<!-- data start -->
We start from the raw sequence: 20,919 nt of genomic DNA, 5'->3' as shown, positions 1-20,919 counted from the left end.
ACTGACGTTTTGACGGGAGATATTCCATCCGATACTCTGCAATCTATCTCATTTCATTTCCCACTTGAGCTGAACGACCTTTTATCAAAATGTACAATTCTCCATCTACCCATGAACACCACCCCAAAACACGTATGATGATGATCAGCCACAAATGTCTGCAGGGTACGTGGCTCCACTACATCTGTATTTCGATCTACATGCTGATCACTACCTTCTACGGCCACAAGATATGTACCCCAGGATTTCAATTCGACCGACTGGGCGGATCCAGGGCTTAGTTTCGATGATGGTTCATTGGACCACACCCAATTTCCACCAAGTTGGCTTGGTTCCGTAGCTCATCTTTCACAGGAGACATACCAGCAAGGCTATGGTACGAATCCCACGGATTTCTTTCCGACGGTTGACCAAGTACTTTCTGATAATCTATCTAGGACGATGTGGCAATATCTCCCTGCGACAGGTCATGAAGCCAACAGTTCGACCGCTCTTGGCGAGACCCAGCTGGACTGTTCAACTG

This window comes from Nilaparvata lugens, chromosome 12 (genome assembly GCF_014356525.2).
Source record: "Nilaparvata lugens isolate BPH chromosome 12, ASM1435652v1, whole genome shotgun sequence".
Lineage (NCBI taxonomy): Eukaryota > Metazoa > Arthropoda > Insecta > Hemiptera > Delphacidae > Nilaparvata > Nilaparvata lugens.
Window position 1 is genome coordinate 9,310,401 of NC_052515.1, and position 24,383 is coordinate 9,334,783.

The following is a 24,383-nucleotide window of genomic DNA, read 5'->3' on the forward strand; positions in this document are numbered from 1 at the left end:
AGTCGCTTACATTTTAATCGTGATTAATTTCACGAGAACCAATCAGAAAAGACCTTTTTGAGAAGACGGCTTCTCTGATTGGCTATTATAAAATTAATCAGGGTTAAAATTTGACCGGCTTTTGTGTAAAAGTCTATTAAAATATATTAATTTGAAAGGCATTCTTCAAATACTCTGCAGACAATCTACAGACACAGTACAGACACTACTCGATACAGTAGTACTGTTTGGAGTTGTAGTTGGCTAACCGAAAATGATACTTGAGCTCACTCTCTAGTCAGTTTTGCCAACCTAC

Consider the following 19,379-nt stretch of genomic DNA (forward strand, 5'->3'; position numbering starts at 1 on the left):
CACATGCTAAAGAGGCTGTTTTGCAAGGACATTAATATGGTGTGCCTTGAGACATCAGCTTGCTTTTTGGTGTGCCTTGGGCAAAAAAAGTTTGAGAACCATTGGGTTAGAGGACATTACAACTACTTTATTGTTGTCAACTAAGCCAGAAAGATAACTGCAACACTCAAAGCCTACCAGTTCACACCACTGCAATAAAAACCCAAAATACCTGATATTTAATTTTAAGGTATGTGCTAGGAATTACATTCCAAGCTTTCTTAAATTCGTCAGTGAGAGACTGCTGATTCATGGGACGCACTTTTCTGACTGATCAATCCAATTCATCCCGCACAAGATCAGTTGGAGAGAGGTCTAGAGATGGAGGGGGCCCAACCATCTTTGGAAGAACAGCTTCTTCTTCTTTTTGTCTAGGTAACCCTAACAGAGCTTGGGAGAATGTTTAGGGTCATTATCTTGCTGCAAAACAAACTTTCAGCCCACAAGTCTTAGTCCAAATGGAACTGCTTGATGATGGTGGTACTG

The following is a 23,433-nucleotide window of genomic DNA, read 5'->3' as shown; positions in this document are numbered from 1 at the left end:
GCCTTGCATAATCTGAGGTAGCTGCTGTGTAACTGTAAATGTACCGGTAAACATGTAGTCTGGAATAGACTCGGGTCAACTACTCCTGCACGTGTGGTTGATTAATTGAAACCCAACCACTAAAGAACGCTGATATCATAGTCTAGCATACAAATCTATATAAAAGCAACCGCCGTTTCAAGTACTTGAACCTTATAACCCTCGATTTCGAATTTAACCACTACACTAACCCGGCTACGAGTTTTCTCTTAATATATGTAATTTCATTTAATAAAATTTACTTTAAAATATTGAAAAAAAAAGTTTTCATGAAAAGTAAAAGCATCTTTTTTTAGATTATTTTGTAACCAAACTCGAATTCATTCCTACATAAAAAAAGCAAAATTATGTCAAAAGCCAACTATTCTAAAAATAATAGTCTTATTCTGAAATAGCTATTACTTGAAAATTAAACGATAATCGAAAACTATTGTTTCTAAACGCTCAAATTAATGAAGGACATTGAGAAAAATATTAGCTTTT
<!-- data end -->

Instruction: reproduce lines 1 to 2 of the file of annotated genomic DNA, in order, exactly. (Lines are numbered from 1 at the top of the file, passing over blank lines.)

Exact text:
We start from the raw sequence: 20,919 nt of genomic DNA, 5'->3' as shown, positions 1-20,919 counted from the left end.
ACTGACGTTTTGACGGGAGATATTCCATCCGATACTCTGCAATCTATCTCATTTCATTTCCCACTTGAGCTGAACGACCTTTTATCAAAATGTACAATTCTCCATCTACCCATGAACACCACCCCAAAACACGTATGATGATGATCAGCCACAAATGTCTGCAGGGTACGTGGCTCCACTACATCTGTATTTCGATCTACATGCTGATCACTACCTTCTACGGCCACAAGATATGTACCCCAGGATTTCAATTCGACCGACTGGGCGGATCCAGGGCTTAGTTTCGATGATGGTTCATTGGACCACACCCAATTTCCACCAAGTTGGCTTGGTTCCGTAGCTCATCTTTCACAGGAGACATACCAGCAAGGCTATGGTACGAATCCCACGGATTTCTTTCCGACGGTTGACCAAGTACTTTCTGATAATCTATCTAGGACGATGTGGCAATATCTCCCTGCGACAGGTCATGAAGCCAACAGTTCGACCGCTCTTGGCGAGACCCAGCTGGACTGTTCAACTG